Archive for marina malfatti


Posted in horror, Italy, movies with tags , , , , on April 1, 2010 by goregirl

I would be the first to admit I am far more forgiving of older horror films than new. Case in point, I actually liked ‘The Night Evelyn Came Out Of the Grave’. This film is sloppy and downright ridiculous at times, but it is also insanely demented with a few bizarre and indisputable moments of greatness. WARNING! SPOILERS AHEAD!

Lord Alan Cunningham is haunted by his wife Evelyn’s death. The deeply disturbed Lord has taken to bringing back redhead’s to his castle’s torture chamber. In an attempt at living a normal life, he decides to take a wife after knowing her for only a few hours. But wedded bliss doesn’t last long when his new wife Gladys begins seeing his dead wife Evelyn.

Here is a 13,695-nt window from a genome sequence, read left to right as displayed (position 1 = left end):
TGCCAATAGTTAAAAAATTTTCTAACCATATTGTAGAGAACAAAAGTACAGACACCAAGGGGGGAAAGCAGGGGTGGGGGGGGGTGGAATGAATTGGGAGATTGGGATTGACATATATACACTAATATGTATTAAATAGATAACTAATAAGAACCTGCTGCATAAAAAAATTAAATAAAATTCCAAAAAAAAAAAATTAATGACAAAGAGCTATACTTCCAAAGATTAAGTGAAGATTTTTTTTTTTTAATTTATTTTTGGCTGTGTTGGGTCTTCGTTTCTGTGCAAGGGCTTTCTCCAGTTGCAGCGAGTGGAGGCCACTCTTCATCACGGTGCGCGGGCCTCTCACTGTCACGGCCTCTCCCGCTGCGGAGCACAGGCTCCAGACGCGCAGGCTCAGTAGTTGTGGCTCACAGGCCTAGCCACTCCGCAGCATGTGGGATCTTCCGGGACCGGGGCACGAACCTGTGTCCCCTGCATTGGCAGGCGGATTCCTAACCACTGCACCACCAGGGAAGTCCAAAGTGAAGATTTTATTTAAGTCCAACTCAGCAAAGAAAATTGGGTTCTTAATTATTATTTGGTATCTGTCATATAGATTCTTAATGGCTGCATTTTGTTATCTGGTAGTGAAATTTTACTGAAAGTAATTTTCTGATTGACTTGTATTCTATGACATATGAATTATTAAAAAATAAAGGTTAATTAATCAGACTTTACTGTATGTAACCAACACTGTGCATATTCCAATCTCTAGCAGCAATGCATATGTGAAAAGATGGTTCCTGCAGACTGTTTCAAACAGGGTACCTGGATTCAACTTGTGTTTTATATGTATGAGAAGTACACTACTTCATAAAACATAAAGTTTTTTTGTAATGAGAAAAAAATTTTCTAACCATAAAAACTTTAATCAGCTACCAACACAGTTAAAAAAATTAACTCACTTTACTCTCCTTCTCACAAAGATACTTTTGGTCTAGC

‘The Night Evelyn Came Out Of the Grave’ opens with a heavily drugged man attempting to escape from a mental hospital. The next scene is the Lord driving with a redheaded companion. He creates a reason to pull over and get out of the car at which time he slides out his licence plates to expose another set underneath. That spells big time trouble for red! He takes her to his castle, which is in complete shambles save one large well appointed room. She can’t wait to get naked and the lord can’t wait to show her his torture chamber! After he insists she put on a pair of thigh high black boots he whips her, bounds her and then pulls out a red-hot branding iron from the fire. He is suddenly struck with a vision of his dead wife Evelyn and his attention is temporarily averted but alas he snaps out of it and poor Polly is polished off. So in the first 10 minutes of the film we’ve established that Lord Alan Cunningham is completely out of his fucking mind!